Background: Thymic stromal lymphopoietin (TSLP) is a cytokine primarily produced by epithelial cells, which has been shown to be a potent inducer of T-helper 2 (Th2)-type responses. However, TSLP has pleiotropic effects upon immune cells, and although extensively studied in the context of atopic asthma, its relevance as a therapeutic target and its role in the pathogenesis of nonatopic asthma remains unknown. We sought to investigate the role of TSLP in atopic, nonatopic and viral-induced exacerbations of pulmonary inflammation.
Methods: Using stringently defined murine models of atopic, nonatopic and virally exacerbated forms of pulmonary inflammation, we compared inflammatory responses of C57BL/6 wild-type (WT) and TSLP receptor-deficient (TSLPR KO) mice.
Results: Thymic stromal lymphopoietin receptor (TSLPR) signaling was crucial for the development of atopic asthma. Specifically, TSLPR signaling to lung recruited CD4+ T cells enhanced eosinophilia, goblet cell hyperplasia, and overall inflammation within the airways. In contrast, the absence of TSLPR signaling was associated with strikingly exaggerated pulmonary neutrophilic inflammation in a nonatopic model of airway inflammation. The inflammation was associated with excessive levels of interleukin (IL)-17A in the lungs, indicating that TSLP negatively regulates IL-17A. In addition, in a model of influenza-induced exacerbation of atopic airway inflammation, the absence of TSLPR signaling also led to exaggerated neutrophilic inflammation.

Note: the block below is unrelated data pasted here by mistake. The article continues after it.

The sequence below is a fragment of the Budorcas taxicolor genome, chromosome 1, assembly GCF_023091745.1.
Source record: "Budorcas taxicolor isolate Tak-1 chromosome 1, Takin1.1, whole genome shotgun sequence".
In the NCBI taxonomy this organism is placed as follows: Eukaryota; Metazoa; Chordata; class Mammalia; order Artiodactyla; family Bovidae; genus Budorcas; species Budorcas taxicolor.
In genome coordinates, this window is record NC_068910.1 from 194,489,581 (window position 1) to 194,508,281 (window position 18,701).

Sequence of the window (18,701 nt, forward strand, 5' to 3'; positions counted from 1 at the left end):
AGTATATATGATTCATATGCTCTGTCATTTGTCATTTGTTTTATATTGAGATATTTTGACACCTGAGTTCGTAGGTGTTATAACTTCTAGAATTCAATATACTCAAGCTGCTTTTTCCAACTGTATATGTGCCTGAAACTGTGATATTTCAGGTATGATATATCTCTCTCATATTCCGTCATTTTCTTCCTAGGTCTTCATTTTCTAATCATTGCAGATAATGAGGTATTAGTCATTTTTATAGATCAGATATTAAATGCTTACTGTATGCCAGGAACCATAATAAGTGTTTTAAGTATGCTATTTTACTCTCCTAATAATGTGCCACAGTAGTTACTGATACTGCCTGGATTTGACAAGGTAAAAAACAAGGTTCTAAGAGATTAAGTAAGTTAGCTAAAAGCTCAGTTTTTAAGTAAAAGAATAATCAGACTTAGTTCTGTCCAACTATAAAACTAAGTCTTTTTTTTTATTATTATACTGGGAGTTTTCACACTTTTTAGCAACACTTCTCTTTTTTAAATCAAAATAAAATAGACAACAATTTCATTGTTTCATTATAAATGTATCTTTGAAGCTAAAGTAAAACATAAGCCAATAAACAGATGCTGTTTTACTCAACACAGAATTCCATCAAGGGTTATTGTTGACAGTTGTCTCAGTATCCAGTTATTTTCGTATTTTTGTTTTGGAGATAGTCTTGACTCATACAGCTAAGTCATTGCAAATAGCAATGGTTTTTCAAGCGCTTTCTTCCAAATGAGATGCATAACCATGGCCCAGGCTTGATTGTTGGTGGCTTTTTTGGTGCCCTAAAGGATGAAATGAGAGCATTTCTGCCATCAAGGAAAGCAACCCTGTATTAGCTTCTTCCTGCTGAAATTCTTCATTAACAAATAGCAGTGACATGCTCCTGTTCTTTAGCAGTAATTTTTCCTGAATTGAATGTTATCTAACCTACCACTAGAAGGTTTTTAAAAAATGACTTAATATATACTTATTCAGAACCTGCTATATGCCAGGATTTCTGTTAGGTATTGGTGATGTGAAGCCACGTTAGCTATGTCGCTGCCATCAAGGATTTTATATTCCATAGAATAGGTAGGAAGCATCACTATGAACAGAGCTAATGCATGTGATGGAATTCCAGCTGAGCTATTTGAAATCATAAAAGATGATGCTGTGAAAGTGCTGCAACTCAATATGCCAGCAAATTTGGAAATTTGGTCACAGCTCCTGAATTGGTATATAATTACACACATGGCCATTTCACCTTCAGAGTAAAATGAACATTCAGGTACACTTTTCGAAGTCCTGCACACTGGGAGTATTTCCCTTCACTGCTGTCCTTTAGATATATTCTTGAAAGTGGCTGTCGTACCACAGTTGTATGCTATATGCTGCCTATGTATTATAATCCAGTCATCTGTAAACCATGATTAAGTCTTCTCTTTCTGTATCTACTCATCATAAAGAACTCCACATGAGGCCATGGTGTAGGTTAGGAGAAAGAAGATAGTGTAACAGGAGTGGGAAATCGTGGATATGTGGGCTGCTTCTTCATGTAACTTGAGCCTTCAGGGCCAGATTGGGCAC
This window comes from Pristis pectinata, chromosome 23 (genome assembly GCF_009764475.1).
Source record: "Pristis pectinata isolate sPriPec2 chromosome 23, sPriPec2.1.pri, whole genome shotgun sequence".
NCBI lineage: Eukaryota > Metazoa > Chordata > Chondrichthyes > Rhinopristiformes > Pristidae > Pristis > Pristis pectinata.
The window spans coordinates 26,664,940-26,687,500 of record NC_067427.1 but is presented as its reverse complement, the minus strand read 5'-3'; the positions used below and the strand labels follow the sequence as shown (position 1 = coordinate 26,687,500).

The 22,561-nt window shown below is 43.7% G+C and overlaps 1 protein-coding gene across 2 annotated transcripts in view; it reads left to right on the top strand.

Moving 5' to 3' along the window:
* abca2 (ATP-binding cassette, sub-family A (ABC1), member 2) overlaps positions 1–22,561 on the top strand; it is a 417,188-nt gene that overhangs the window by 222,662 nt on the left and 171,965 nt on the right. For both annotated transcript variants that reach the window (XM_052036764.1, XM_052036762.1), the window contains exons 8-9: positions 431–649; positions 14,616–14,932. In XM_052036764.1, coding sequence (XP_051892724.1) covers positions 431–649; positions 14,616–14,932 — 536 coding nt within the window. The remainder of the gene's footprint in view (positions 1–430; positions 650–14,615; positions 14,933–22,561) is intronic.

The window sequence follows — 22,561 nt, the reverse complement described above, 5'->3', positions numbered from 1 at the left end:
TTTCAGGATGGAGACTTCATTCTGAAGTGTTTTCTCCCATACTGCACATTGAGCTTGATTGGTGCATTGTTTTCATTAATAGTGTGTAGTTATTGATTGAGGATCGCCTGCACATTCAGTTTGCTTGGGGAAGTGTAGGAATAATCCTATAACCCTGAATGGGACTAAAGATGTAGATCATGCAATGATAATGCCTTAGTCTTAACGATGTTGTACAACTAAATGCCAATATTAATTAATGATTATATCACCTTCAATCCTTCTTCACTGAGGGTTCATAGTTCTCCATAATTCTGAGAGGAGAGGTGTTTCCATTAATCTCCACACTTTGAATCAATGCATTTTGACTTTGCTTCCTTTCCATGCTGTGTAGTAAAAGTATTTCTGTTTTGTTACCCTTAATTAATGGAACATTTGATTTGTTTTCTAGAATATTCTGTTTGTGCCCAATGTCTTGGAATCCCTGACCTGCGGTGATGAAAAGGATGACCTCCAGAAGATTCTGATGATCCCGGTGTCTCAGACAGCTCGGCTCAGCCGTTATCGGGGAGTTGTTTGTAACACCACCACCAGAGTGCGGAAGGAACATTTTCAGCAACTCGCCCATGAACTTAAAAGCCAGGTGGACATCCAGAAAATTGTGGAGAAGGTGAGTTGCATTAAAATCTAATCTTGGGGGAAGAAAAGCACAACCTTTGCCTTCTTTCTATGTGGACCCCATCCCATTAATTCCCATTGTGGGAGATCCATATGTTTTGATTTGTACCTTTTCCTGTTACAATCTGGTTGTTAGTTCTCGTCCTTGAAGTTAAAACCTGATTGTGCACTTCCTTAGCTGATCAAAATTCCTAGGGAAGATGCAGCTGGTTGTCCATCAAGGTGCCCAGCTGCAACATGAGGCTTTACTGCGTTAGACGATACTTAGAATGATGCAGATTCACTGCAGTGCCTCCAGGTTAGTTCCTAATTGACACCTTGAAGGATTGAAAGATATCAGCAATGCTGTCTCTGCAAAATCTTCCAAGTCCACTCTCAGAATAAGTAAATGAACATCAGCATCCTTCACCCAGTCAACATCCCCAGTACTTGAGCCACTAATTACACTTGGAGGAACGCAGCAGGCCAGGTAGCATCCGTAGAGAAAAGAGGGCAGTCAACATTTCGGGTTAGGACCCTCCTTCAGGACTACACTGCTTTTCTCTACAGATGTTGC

Conclusion: Thymic stromal lymphopoietin plays divergent roles in the pathogenesis of atopic and nonatopic asthma phenotypes by either enhancing Th2 responses or curtailing T-helper 17 responses. These findings raise important caveats for the design of therapeutic interventions targeting TSLP in asthma.